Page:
Unlike pay and benefits for police and firefighters, state law doesn’t require city officials to tie wages of other workers to salaries paid by other cities. In general, non-public-safety raises have not been as significant as those received by police and firefighters. Garbage collectors’ pay, for instance, has grown between 260 and 300 percent in the same period in which average wages within Spokane County increased by 281 percent.
More than paychecks
Salaries are only a portion of employee costs. Of the city’s more than 2,000 workers, only commissioned police officers, city prosecutors and fire battalion chiefs pay more than $15 a month to cover their personal health insurance; city workers also pay significantly less than private-sector employees to cover dependents, according to state statistics.
Most city workers have two retirement plans – both of which are partially paid for by the city. That’s on top of Social Security, to which the city contributes for most non-public safety workers.
Pensions for public safety officers are handled by the state and are supplemented by the city and workers. Other city employees pay 7.75 percent of their pay into the Spokane Employees’ Retirement System. The city matches that amount, which was increased last year to help ensure the plan’s solvency. New workers earn 2 percent of their salary as retirement pay for each year of their service, up to 70 percent.
Employees also get 457 plans: defined contribution plans that resemble 401(k)s. Starting in the late 1990s, the city began matching some of the money employees invested in the funds. Currently, the city matches up to $161 each paycheck for firefighters, 4 percent of wages for police and up to $120 a month for members of the city’s largest union.
Human Resources Director Dave Chandler said it’s relatively common for local governments in Washington to offer both kinds of retirement plans.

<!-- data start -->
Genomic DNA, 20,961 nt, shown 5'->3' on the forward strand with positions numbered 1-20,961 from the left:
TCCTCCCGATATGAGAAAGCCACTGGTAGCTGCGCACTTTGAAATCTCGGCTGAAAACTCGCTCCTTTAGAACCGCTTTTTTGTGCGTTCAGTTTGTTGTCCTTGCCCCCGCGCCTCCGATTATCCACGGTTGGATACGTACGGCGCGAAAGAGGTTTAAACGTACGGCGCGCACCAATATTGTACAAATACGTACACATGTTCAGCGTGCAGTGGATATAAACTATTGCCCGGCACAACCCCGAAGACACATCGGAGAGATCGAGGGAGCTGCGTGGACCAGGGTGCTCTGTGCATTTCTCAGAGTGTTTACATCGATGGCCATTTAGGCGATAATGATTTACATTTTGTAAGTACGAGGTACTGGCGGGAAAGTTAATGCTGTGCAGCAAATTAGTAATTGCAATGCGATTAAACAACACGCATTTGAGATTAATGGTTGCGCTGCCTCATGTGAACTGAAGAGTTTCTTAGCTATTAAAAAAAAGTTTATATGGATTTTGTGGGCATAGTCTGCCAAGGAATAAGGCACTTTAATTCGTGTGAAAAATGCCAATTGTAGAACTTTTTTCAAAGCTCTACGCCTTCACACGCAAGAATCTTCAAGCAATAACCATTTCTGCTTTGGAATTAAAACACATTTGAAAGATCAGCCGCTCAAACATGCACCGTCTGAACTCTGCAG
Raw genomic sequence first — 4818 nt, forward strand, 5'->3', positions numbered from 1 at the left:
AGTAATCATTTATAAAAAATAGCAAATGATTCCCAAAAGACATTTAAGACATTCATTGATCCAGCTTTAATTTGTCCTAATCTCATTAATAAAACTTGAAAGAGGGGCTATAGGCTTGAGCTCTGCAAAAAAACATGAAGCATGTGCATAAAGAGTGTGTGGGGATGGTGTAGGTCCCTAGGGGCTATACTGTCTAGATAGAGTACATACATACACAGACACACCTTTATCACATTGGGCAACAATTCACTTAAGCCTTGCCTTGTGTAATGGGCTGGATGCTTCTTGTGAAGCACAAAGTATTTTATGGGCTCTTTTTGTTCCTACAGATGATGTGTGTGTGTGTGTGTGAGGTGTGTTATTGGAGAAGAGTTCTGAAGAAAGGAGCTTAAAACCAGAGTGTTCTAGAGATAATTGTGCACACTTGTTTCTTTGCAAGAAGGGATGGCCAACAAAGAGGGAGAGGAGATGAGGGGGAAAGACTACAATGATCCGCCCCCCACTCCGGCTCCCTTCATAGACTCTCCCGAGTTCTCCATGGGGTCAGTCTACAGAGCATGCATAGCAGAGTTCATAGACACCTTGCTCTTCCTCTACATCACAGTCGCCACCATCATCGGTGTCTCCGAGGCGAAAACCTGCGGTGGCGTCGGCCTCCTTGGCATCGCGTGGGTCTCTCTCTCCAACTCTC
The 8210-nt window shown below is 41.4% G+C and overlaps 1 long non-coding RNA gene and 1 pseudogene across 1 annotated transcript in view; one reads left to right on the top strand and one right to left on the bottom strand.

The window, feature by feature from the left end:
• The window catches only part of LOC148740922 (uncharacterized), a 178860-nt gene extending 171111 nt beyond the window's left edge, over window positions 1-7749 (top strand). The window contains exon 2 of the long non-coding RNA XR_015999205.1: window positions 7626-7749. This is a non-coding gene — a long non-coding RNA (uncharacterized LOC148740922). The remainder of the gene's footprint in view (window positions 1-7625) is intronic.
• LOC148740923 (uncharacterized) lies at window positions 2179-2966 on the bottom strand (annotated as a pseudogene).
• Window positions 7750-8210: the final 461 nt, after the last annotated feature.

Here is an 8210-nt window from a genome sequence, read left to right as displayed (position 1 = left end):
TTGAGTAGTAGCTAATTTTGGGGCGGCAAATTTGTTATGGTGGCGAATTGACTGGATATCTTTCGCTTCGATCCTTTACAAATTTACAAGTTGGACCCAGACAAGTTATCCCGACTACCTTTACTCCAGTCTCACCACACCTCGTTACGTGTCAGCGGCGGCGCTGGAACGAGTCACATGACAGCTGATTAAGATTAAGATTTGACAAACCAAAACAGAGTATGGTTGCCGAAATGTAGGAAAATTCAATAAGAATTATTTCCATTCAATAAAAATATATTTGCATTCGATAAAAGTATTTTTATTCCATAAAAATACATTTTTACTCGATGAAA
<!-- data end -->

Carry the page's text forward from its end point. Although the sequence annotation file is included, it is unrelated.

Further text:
Spokane Valley offers its employees a match for its defined contribution plan in lieu of paying into Social Security, said Mike Jackson, deputy city manager. Spokane County, however, doesn’t offer a match for its employees in their 457 plans.
Nationwide, a Department of Labor study released earlier this year shows that only 19 percent of local government employees receive a pension and a deferred-contribution plan with a match.
City wages for police and firefighters went through a significant transformation in the 1970s, after state rules governing union bargaining took effect. Supporters of the change argued that police and fire unions had been ignored because they are legally prohibited from striking.
The Spokane Police Guild and elected officials butted heads in 1978 after a state arbitrator forced the city to increase police wages by 13 percent. The arbitrator based the pay on Tacoma’s police salaries, though he subtracted an amount to offset Tacoma’s higher cost of living.
At a hastily called press conference in his City Hall office soon after the pay increase was announced, then-Mayor Ron Bair said the higher wages would force layoffs and asked residents to “join us in the outrage.”
In response, the guild took out ads in The Spokesman-Review and Spokane Chronicle noting that on a per-capita basis the city spent considerably less on policing than other Washington cities. It also said the pay increase would place “top patrolmen’s wages just over $5 less per hour than those of such journeyman wages paid plumbers, steamfitters, welders and sheet metal workers in Spokane in 1978.”
Strong, the former fire union president, said better wages increased competition for jobs, leading to a better pool of candidates.
“We used to have collective begging,” Strong said, noting that before state law was changed the fire union appealed to voters for pay increases through ballot initiatives. “No question about it, (collective bargaining rules) made the city sit down and negotiate with us.”